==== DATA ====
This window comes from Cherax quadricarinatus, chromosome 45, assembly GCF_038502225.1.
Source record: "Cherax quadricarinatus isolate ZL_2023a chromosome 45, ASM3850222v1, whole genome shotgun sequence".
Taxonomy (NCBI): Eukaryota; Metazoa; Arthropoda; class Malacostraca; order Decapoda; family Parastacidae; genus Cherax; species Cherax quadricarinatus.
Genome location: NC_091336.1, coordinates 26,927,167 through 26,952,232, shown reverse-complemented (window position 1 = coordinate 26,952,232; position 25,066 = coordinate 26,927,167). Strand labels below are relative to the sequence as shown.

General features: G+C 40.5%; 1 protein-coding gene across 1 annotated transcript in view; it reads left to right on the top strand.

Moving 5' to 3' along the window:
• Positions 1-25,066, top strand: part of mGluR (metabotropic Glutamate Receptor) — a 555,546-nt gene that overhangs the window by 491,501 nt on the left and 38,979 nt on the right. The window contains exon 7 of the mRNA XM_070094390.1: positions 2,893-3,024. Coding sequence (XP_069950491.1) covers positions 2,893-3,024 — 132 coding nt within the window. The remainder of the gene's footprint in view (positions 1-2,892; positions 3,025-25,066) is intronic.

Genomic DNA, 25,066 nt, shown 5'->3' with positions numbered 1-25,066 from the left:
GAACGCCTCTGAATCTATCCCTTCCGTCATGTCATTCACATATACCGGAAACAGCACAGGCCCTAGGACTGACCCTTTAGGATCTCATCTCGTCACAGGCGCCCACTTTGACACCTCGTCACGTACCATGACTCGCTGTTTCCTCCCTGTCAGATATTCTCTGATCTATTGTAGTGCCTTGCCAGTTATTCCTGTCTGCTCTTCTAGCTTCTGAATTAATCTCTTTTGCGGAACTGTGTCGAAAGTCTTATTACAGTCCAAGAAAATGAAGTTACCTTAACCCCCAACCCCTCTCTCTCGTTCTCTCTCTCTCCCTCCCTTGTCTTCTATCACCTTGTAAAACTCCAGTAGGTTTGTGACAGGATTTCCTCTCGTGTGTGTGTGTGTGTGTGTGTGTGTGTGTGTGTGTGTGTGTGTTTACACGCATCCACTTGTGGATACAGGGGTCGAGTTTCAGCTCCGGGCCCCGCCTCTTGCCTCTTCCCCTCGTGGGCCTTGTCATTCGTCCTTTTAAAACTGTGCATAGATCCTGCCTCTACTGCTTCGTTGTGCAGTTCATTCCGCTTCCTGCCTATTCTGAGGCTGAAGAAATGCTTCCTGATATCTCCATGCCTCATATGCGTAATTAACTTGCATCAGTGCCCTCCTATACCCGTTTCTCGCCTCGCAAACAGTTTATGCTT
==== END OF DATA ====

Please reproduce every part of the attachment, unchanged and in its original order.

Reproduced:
This window comes from Cherax quadricarinatus, chromosome 45, assembly GCF_038502225.1.
Source record: "Cherax quadricarinatus isolate ZL_2023a chromosome 45, ASM3850222v1, whole genome shotgun sequence".
Taxonomy (NCBI): Eukaryota; Metazoa; Arthropoda; class Malacostraca; order Decapoda; family Parastacidae; genus Cherax; species Cherax quadricarinatus.
Genome location: NC_091336.1, coordinates 26,927,167 through 26,952,232, shown reverse-complemented (window position 1 = coordinate 26,952,232; position 25,066 = coordinate 26,927,167). Strand labels below are relative to the sequence as shown.

General features: G+C 40.5%; 1 protein-coding gene across 1 annotated transcript in view; it reads left to right on the top strand.

Moving 5' to 3' along the window:
• Positions 1-25,066, top strand: part of mGluR (metabotropic Glutamate Receptor) — a 555,546-nt gene that overhangs the window by 491,501 nt on the left and 38,979 nt on the right. The window contains exon 7 of the mRNA XM_070094390.1: positions 2,893-3,024. Coding sequence (XP_069950491.1) covers positions 2,893-3,024 — 132 coding nt within the window. The remainder of the gene's footprint in view (positions 1-2,892; positions 3,025-25,066) is intronic.

Genomic DNA, 25,066 nt, shown 5'->3' with positions numbered 1-25,066 from the left:
GAACGCCTCTGAATCTATCCCTTCCGTCATGTCATTCACATATACCGGAAACAGCACAGGCCCTAGGACTGACCCTTTAGGATCTCATCTCGTCACAGGCGCCCACTTTGACACCTCGTCACGTACCATGACTCGCTGTTTCCTCCCTGTCAGATATTCTCTGATCTATTGTAGTGCCTTGCCAGTTATTCCTGTCTGCTCTTCTAGCTTCTGAATTAATCTCTTTTGCGGAACTGTGTCGAAAGTCTTATTACAGTCCAAGAAAATGAAGTTACCTTAACCCCCAACCCCTCTCTCTCGTTCTCTCTCTCTCCCTCCCTTGTCTTCTATCACCTTGTAAAACTCCAGTAGGTTTGTGACAGGATTTCCTCTCGTGTGTGTGTGTGTGTGTGTGTGTGTGTGTGTGTGTGTGTGTGTTTACACGCATCCACTTGTGGATACAGGGGTCGAGTTTCAGCTCCGGGCCCCGCCTCTTGCCTCTTCCCCTCGTGGGCCTTGTCATTCGTCCTTTTAAAACTGTGCATAGATCCTGCCTCTACTGCTTCGTTGTGCAGTTCATTCCGCTTCCTGCCTATTCTGAGGCTGAAGAAATGCTTCCTGATATCTCCATGCCTCATATGCGTAATTAACTTGCATCAGTGCCCTCCTATACCCGTTTCTCGCCTCGCAAACAGTTTATGCTT